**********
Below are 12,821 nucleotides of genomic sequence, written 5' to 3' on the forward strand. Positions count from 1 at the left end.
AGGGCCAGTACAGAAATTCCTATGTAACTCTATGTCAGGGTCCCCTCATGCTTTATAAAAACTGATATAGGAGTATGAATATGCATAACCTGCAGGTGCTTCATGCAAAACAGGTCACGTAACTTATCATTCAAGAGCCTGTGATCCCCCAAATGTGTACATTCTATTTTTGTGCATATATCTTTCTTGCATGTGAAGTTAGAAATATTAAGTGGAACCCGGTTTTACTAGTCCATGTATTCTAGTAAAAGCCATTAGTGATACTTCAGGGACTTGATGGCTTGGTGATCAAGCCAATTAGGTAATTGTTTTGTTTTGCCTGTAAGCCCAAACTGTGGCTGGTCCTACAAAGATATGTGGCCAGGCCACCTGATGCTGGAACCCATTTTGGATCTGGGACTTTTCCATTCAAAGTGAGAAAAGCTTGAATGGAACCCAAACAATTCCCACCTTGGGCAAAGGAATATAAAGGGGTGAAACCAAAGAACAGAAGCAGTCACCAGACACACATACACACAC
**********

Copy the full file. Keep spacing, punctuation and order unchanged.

Below are 12,821 nucleotides of genomic sequence, written 5' to 3' on the forward strand. Positions count from 1 at the left end.
AGGGCCAGTACAGAAATTCCTATGTAACTCTATGTCAGGGTCCCCTCATGCTTTATAAAAACTGATATAGGAGTATGAATATGCATAACCTGCAGGTGCTTCATGCAAAACAGGTCACGTAACTTATCATTCAAGAGCCTGTGATCCCCCAAATGTGTACATTCTATTTTTGTGCATATATCTTTCTTGCATGTGAAGTTAGAAATATTAAGTGGAACCCGGTTTTACTAGTCCATGTATTCTAGTAAAAGCCATTAGTGATACTTCAGGGACTTGATGGCTTGGTGATCAAGCCAATTAGGTAATTGTTTTGTTTTGCCTGTAAGCCCAAACTGTGGCTGGTCCTACAAAGATATGTGGCCAGGCCACCTGATGCTGGAACCCATTTTGGATCTGGGACTTTTCCATTCAAAGTGAGAAAAGCTTGAATGGAACCCAAACAATTCCCACCTTGGGCAAAGGAATATAAAGGGGTGAAACCAAAGAACAGAAGCAGTCACCAGACACACATACACACAC